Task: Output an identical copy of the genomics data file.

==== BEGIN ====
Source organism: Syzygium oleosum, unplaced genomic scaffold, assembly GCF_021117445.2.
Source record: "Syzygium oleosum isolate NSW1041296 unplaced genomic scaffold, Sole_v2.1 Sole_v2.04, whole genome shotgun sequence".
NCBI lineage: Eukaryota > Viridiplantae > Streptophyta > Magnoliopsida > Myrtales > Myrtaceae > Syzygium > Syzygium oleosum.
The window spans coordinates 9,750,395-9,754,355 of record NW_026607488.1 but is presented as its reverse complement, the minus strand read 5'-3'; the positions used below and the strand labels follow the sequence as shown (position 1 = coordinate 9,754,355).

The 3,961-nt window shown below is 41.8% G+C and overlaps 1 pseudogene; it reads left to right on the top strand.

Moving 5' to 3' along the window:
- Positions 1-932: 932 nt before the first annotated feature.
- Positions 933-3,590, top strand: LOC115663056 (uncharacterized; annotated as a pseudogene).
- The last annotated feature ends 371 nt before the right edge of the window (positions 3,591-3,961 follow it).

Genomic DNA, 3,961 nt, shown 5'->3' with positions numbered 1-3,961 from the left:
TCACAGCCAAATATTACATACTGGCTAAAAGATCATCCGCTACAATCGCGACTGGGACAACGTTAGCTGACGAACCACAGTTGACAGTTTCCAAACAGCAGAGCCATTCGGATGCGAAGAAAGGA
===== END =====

Source organism: Syzygium oleosum, unplaced genomic scaffold, assembly GCF_021117445.2.
Source record: "Syzygium oleosum isolate NSW1041296 unplaced genomic scaffold, Sole_v2.1 Sole_v2.04, whole genome shotgun sequence".
NCBI lineage: Eukaryota > Viridiplantae > Streptophyta > Magnoliopsida > Myrtales > Myrtaceae > Syzygium > Syzygium oleosum.
The window spans coordinates 9,750,395-9,754,355 of record NW_026607488.1 but is presented as its reverse complement, the minus strand read 5'-3'; the positions used below and the strand labels follow the sequence as shown (position 1 = coordinate 9,754,355).

The 3,961-nt window shown below is 41.8% G+C and overlaps 1 pseudogene; it reads left to right on the top strand.

Moving 5' to 3' along the window:
- Positions 1-932: 932 nt before the first annotated feature.
- Positions 933-3,590, top strand: LOC115663056 (uncharacterized; annotated as a pseudogene).
- The last annotated feature ends 371 nt before the right edge of the window (positions 3,591-3,961 follow it).

Genomic DNA, 3,961 nt, shown 5'->3' with positions numbered 1-3,961 from the left:
TCACAGCCAAATATTACATACTGGCTAAAAGATCATCCGCTACAATCGCGACTGGGACAACGTTAGCTGACGAACCACAGTTGACAGTTTCCAAACAGCAGAGCCATTCGGATGCGAAGAAAGGA